Being a Republican in America’s most notoriously left-wing metropolis ain’t easy. Particularly on Nov. 4, 2008
By Peter Jamison
Jones Roadhouse is a clean and cozy tavern in the heart of the Marina on Lombard Street. The walls of its back room are adorned with six big-screen televisions, and on the night of Nov. 4, 2008, every one was tuned to FOX News. From 7 p.m. on, some 60 well-heeled men and women milled about, drinks in hand, doing their best to ignore the results streaming across the screens above them.
Meet the Republicans of San Francisco.
GOP organizations including the San Francisco Republican Party and San Francisco Young Republicans – Yes, there are some! – put on an election night bash at Jones, though the scene evinced little of the euphoria that fueled Democratic Party festivities across the nation. Even grim resignation eluded city Republicans; their resignation was of the sort that reigns among expatriates discussing homeland politics in a subtropical opium den.
“We know we can’t be Cinderella every year,” said Catherine Carr, a 26-year-old, born and raised in San Francisco, who acts as volunteer coordinator for the Young Republicans. She said the group has about 600 names on its email list; about 40 or 50 people show up at the organization’s monthly happy hours. A Democratic sweep of the branches of the federal government was becoming more evident by the minute, but Carr sounded a sanguine note. “I think that the backlash will happen and our party will be reinvigorated.”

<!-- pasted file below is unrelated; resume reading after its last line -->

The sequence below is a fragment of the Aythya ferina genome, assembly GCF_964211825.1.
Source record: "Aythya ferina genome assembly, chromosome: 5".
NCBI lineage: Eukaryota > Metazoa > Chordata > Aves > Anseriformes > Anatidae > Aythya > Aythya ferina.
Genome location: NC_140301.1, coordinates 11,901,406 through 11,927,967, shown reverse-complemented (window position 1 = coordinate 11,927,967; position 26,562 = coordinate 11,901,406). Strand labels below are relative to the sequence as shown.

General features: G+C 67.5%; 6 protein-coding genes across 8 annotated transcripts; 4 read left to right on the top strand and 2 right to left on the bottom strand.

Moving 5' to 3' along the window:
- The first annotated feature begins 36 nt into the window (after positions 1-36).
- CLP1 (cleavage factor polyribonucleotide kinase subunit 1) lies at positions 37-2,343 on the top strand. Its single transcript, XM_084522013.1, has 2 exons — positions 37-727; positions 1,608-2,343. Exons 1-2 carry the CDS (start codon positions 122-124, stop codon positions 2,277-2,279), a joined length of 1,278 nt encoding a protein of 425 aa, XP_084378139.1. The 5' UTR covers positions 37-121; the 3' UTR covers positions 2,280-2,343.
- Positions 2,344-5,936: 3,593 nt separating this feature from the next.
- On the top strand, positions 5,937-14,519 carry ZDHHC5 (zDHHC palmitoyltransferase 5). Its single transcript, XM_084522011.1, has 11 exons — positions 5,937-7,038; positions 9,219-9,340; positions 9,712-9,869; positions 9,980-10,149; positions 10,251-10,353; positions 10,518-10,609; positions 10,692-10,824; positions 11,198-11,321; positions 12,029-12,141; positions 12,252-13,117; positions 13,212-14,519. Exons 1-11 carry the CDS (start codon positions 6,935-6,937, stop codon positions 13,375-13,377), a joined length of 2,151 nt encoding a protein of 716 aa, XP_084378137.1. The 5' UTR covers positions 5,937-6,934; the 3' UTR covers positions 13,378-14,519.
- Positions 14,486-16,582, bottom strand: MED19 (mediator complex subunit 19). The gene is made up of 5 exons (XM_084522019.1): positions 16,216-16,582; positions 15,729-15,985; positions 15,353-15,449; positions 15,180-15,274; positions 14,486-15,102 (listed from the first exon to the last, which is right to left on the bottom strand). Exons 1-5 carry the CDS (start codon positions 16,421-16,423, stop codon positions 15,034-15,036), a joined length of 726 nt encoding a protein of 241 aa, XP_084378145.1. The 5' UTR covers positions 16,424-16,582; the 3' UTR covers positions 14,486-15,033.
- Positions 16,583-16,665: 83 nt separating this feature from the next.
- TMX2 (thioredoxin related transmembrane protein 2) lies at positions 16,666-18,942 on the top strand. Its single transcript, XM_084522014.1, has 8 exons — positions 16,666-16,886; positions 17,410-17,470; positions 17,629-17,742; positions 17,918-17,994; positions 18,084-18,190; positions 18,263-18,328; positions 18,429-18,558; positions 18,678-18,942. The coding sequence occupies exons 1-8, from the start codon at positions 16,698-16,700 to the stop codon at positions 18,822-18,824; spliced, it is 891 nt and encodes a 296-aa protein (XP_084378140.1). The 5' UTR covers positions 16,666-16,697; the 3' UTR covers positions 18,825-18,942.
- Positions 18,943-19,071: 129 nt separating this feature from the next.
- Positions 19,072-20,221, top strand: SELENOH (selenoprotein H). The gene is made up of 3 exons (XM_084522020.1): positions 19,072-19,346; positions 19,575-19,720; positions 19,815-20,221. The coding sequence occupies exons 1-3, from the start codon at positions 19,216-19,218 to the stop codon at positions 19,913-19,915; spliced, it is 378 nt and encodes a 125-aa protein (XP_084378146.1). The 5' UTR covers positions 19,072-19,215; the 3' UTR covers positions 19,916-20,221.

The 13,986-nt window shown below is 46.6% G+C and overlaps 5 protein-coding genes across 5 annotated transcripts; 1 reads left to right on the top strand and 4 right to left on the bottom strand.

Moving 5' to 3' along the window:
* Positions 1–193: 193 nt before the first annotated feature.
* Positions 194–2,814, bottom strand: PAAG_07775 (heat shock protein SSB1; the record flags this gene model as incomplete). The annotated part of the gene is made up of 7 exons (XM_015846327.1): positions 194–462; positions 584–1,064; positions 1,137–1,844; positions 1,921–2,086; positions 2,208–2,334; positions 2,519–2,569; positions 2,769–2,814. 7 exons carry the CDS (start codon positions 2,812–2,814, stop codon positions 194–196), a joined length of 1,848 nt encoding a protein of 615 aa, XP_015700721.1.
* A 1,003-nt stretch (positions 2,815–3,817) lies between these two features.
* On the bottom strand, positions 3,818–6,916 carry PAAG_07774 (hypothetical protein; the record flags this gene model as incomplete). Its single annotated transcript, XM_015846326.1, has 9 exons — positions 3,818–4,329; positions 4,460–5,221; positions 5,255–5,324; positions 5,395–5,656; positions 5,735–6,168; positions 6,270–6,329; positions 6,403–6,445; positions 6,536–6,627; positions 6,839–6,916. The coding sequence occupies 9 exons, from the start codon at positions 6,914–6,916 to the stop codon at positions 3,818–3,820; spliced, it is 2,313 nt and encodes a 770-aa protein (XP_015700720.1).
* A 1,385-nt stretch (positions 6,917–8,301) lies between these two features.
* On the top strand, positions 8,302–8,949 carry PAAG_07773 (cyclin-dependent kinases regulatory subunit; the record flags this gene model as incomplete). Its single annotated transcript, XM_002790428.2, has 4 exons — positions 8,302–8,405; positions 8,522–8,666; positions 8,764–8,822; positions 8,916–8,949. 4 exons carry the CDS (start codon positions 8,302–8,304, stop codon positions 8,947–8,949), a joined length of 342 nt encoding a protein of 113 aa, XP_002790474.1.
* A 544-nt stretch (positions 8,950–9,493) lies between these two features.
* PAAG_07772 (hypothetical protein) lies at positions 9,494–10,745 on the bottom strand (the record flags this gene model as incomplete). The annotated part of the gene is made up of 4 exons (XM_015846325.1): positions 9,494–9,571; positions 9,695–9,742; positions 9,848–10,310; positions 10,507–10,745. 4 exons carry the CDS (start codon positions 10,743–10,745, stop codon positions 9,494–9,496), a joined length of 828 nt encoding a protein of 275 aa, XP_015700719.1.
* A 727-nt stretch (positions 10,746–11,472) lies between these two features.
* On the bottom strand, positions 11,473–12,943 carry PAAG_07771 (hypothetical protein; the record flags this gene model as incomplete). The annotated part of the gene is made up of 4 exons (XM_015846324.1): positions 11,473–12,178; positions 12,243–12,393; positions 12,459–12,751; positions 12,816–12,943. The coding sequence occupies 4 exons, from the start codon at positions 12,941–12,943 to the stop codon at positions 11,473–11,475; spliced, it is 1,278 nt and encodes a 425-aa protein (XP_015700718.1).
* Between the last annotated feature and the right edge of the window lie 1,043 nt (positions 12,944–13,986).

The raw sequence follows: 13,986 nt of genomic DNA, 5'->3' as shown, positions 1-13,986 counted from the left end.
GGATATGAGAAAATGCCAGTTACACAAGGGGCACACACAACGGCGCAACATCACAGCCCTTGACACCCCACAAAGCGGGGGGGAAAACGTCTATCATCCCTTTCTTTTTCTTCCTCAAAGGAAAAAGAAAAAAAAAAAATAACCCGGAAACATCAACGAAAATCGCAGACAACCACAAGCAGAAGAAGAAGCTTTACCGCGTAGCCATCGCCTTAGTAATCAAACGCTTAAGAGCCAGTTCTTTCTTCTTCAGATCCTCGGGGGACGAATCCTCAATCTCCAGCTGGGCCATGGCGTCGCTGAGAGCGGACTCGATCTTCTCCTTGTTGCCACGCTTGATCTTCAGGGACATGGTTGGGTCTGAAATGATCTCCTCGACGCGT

Some interlopers were present. Three Obama supporters – Scott Baughman, Minna Baughman and Nicole Swenson – had commandeered a booth at one corner of the room. They explained that they were looking for a bar with decent TV views, but found themselves interested, as well, in the conservative menagerie surrounding them. “The fact that they’re not reacting to anything is weird,” Scott Baughman, 32, said. “It’s like they’re numb to the TV.” The 34-year-old Minna added, “They’ve just been drinking a lot and watching.”
“It’s a tough one,” acknowledged Dana Walsh, the Republican Congressional candidate who had just cheerfully lost a mostly unnoticed election against incumbent Democrat and House Speaker Nancy Pelosi. Walsh, who said she had been called a “fascist bitch” in San Francisco for her party affiliation, was hopeful to the last that Arizona Sen. John McCain might pull out a victory, despite polls showing the GOP candidate trailing Barack Obama in key battleground states. “I was very suspicious of a lot of the polls,” she said. “I just thought they were saying what they wanted to hear, sort of.”
When asked about his view of Illinois Sen. Barack Obama, who was quickly emerging as America’s president-elect, Ty Bilbrey, 27, slipped into a meditative mood. “He’s definitely got some admirable qualities,” Bilbrey said. Sipping from a full mug of beer, Bilbrey said he had voted for McCain, but without gusto. “I think (Obama) could be a good president or he could be a horrible president. You don’t know what you’re going to get with him. I think with McCain you’re pretty sure you’re going to get a mediocre president.”
As he spoke, FOX called the election for Obama. Someone shouted, “We want a recount!” The barroom briefly quieted. Then the din of talk and cocktails resumed, and the Republicans of San Francisco partied on.